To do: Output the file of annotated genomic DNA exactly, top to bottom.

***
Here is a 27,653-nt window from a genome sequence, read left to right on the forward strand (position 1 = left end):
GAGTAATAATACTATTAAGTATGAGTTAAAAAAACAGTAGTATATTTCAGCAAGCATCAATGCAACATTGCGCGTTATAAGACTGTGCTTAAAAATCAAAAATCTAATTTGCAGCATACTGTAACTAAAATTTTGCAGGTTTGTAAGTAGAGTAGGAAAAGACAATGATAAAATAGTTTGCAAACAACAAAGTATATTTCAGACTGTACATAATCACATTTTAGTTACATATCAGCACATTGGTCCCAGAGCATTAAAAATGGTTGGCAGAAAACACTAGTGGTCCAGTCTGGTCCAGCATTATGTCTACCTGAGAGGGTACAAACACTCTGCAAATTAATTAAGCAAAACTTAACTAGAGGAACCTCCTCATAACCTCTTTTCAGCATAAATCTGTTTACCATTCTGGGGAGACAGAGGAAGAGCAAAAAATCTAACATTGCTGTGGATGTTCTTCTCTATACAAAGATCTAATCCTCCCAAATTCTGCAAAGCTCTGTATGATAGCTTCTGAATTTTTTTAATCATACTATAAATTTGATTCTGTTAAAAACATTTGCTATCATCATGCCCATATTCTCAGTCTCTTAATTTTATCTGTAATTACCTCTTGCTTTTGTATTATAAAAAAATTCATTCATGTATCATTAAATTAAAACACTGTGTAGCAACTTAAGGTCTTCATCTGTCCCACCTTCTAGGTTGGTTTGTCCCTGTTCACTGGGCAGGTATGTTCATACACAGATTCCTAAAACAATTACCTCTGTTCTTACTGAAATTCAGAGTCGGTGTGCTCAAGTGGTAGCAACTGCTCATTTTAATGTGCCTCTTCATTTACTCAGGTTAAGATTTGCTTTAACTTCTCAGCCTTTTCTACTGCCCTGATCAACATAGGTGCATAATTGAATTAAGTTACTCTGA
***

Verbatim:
Here is a 27,653-nt window from a genome sequence, read left to right on the forward strand (position 1 = left end):
GAGTAATAATACTATTAAGTATGAGTTAAAAAAACAGTAGTATATTTCAGCAAGCATCAATGCAACATTGCGCGTTATAAGACTGTGCTTAAAAATCAAAAATCTAATTTGCAGCATACTGTAACTAAAATTTTGCAGGTTTGTAAGTAGAGTAGGAAAAGACAATGATAAAATAGTTTGCAAACAACAAAGTATATTTCAGACTGTACATAATCACATTTTAGTTACATATCAGCACATTGGTCCCAGAGCATTAAAAATGGTTGGCAGAAAACACTAGTGGTCCAGTCTGGTCCAGCATTATGTCTACCTGAGAGGGTACAAACACTCTGCAAATTAATTAAGCAAAACTTAACTAGAGGAACCTCCTCATAACCTCTTTTCAGCATAAATCTGTTTACCATTCTGGGGAGACAGAGGAAGAGCAAAAAATCTAACATTGCTGTGGATGTTCTTCTCTATACAAAGATCTAATCCTCCCAAATTCTGCAAAGCTCTGTATGATAGCTTCTGAATTTTTTTAATCATACTATAAATTTGATTCTGTTAAAAACATTTGCTATCATCATGCCCATATTCTCAGTCTCTTAATTTTATCTGTAATTACCTCTTGCTTTTGTATTATAAAAAAATTCATTCATGTATCATTAAATTAAAACACTGTGTAGCAACTTAAGGTCTTCATCTGTCCCACCTTCTAGGTTGGTTTGTCCCTGTTCACTGGGCAGGTATGTTCATACACAGATTCCTAAAACAATTACCTCTGTTCTTACTGAAATTCAGAGTCGGTGTGCTCAAGTGGTAGCAACTGCTCATTTTAATGTGCCTCTTCATTTACTCAGGTTAAGATTTGCTTTAACTTCTCAGCCTTTTCTACTGCCCTGATCAACATAGGTGCATAATTGAATTAAGTTACTCTGA